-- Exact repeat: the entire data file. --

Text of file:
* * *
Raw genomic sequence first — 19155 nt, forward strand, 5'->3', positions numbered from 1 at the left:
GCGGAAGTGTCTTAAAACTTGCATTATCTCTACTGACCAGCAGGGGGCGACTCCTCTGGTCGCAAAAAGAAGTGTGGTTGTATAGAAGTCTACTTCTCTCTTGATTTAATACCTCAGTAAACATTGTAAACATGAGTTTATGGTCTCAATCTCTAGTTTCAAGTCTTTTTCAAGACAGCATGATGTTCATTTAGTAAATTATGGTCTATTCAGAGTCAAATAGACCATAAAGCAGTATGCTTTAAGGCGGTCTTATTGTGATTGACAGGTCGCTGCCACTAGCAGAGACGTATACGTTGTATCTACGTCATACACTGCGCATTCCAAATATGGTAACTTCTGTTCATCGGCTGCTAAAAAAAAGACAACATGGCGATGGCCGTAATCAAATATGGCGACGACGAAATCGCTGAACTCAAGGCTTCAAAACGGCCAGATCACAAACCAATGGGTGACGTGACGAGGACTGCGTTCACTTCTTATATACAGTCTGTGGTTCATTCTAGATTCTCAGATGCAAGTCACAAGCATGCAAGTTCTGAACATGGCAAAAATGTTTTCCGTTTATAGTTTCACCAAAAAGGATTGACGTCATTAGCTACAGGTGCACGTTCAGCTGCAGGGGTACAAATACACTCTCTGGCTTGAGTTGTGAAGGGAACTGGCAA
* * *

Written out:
Raw genomic sequence first — 19155 nt, forward strand, 5'->3', positions numbered from 1 at the left:
GCGGAAGTGTCTTAAAACTTGCATTATCTCTACTGACCAGCAGGGGGCGACTCCTCTGGTCGCAAAAAGAAGTGTGGTTGTATAGAAGTCTACTTCTCTCTTGATTTAATACCTCAGTAAACATTGTAAACATGAGTTTATGGTCTCAATCTCTAGTTTCAAGTCTTTTTCAAGACAGCATGATGTTCATTTAGTAAATTATGGTCTATTCAGAGTCAAATAGACCATAAAGCAGTATGCTTTAAGGCGGTCTTATTGTGATTGACAGGTCGCTGCCACTAGCAGAGACGTATACGTTGTATCTACGTCATACACTGCGCATTCCAAATATGGTAACTTCTGTTCATCGGCTGCTAAAAAAAAGACAACATGGCGATGGCCGTAATCAAATATGGCGACGACGAAATCGCTGAACTCAAGGCTTCAAAACGGCCAGATCACAAACCAATGGGTGACGTGACGAGGACTGCGTTCACTTCTTATATACAGTCTGTGGTTCATTCTAGATTCTCAGATGCAAGTCACAAGCATGCAAGTTCTGAACATGGCAAAAATGTTTTCCGTTTATAGTTTCACCAAAAAGGATTGACGTCATTAGCTACAGGTGCACGTTCAGCTGCAGGGGTACAAATACACTCTCTGGCTTGAGTTGTGAAGGGAACTGGCAA